Anyway, that’s about all I have time for, so thanks for reading, and stay tuned for more Japan updates, more Showa 60 and eventually, more of my novel.

Showa 60 – Act 1, Scene 3, Page 4 – [18/05/2016]

The entirety of the Resistance in the village stood before me, nervous and chattering quietly. It reminded me of the opinions of non-Japanese I had heard long ago, that our culture was based around the concept of shame and duty. In circumstances like these, it was both true and helpful – we were a collective of individuals, doing our best to survive. A traitor to one was a traitor to all.

A bell sounded to call this meeting to order, the townspeople looking upon their supposed protectors with discomfort. Given the day’s events, I didn’t blame them.

“On this day, our location was discovered by a lone infiltrator, an enemy with technology far beyond the reach of normal nations,” I said aloud, raising the rifle above my head by its integrated carry handle. “The infiltrator destroyed any evidence of their existence rather than be caught, leaving naught but a question – who led them here, and why?”

There was nervous chatter among the people, and then all heads turned towards Anayama, who had something clutched tightly in her hands. Of course it would be the child, the one who hated me. She stood up, slender legs shaking. Branches in the wind, knocking together and somehow staying solid in spite of it. “I believe it was this that led them to us, some sort of device. Hi… I mean, Mochizuki said he had found it attached to one of his men, Nakayama Shunsuke, I believe.”

As if it hadn’t been difficult enough with Anayama alone, I now had a decision. Would I punish her for not informing me sooner? Would I punish Mochizuki as leader of the expedition? Or was this all upon Nakayama, the one who had allowed it to happen to him? But then again, perhaps this was all a ploy for the little couple to cover their rears.

Mochizuki stood up from among the crowd, pulling the one named Nakayama to his feet. “Indeed, dear leader.” His title for me was pure theatrics, not an ounce of seriousness in even a syllable. “It is as Anayama says. This one fell behind, and when he caught up to our group, this item was attached to his cloak.”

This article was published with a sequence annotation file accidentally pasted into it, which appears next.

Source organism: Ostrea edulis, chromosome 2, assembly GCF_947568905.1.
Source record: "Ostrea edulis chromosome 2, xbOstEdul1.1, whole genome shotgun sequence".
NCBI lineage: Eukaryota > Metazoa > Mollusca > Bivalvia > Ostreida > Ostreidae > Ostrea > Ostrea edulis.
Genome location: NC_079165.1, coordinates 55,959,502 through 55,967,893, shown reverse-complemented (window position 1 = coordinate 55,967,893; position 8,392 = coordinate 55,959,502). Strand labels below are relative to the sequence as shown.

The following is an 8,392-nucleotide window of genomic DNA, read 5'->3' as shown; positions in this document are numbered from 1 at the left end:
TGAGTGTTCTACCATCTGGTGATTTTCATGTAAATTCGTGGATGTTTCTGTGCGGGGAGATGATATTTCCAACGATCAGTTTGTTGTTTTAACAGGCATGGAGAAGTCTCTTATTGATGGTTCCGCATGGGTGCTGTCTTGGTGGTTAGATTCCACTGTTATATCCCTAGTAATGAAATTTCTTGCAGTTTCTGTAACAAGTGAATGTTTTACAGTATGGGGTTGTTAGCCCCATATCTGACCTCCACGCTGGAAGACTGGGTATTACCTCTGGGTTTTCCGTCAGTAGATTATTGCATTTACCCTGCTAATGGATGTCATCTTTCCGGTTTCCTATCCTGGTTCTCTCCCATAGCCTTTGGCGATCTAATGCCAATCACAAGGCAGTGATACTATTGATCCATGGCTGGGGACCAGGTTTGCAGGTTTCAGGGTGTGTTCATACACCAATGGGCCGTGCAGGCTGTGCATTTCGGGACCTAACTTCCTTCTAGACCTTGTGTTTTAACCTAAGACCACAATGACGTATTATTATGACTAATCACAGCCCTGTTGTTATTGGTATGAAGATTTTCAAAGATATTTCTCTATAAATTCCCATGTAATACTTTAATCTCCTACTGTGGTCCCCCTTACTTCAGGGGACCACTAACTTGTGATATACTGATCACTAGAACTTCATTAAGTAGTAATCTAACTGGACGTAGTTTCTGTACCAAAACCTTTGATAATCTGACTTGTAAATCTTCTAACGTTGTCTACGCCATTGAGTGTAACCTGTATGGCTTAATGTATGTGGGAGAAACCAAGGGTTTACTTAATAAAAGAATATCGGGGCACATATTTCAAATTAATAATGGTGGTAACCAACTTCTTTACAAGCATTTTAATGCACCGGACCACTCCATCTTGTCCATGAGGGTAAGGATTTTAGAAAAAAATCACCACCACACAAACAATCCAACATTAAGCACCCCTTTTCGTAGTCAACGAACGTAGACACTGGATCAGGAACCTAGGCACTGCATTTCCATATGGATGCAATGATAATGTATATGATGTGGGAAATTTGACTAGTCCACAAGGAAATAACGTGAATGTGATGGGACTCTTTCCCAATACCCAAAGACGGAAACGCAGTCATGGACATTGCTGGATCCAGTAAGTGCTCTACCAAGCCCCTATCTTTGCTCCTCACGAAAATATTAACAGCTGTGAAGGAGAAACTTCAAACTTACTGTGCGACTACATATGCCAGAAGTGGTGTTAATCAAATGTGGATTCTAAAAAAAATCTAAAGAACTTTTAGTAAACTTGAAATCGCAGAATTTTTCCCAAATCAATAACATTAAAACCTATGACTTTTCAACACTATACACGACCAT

I frowned as I inspected the device. It was a radio transmitter of sorts, fitted with a small series of hooks. Not the kind of thing a trained warrior would allow to be clipped onto them. But perhaps something a young girl with a lack of athletic prowess… it was all very hard to believe. That being said, the whole town was present and they wanted to see justice. Anayama had fallen behind, that much was certain – she was trembling, couldn’t even make eye contact with me. Nakayama on the other hand seemed calm, like someone who had accepted his fate in spite of it not being true. To execute him would put this whole thing under wraps, but it would be killing an innocent. To execute Anayama would be the height of controversy – Mochizuki would likely try to kill me again, the townspeople and the resistance would be shocked at the death of their little idol wonder girl. Letting an innocent man fall for someone else’s mistake… could I truly allow it?

“A decision must be made, Okita,” the magistrate said from his seat behind me. “Our town has been put in danger, and the one who allowed it to happen must pay. The people seek blood.”

I turned around to face him, silhouetted in the lantern-light. “And blood they shall receive. But you know as well as I that this situation is not as it seems.”

Smirking, he opened his fan and began to waft a gentle breeze towards himself. Gold rings glinted upon his fingers as he moved, and I felt myself become increasingly frustrated. “So you would fracture the Juuyuushi? Kill a child to suit your own ideals of justice? The warrior in front of you has accepted his accusation in silence; he wishes to place his life on the line in spite of the truth. Do you accept his offer? Or would you sooner break the heart of your comrade by killing another?”

At my side, the sword weighed heavy. Drawing it would mean drawing blood, and a betrayal of this caliber, even accidentally, meant that someone had to die. But, were there fates worse than death? Fates embarrassing and shameful enough to be considered a fitting punishment?

“There will be no execution tonight,” I said loudly, facing the crowd with my arms folded. The crowd roared in indignation, throwing around insults suggesting I was cowardly or weak. “However! However… justice will be served. I hereby sentence Nakayama Shunsuke to labour and indentured servitude at the damaged onsen.”

“And the girl?” Mochizuki said, a hint of hope in his voice that I might let her get away with her obvious transgression. “What becomes of Anayama?”

I glanced away for a second, unsure as to whether I should really do this. She required punishment; she had threatened the safety of the entire village and kept the transmitter for assessment without obviously disabling it. “Anayama Kiriko,” I said, pointing towards the girl, “You are now stripped of your Juuyuushi rank, for the Juuyuushi does not accept slaves into its ranks. You are to report to me, and serve the rest of the group as I see fit.”

Mochizuki looked heartbroken, but then bowed his head. I stared at him, and when our eyes met, he gave a weak smile. This had all been for him. He turned away and left the crowd, and I was sure for a moment that he brushed tears from his eyes.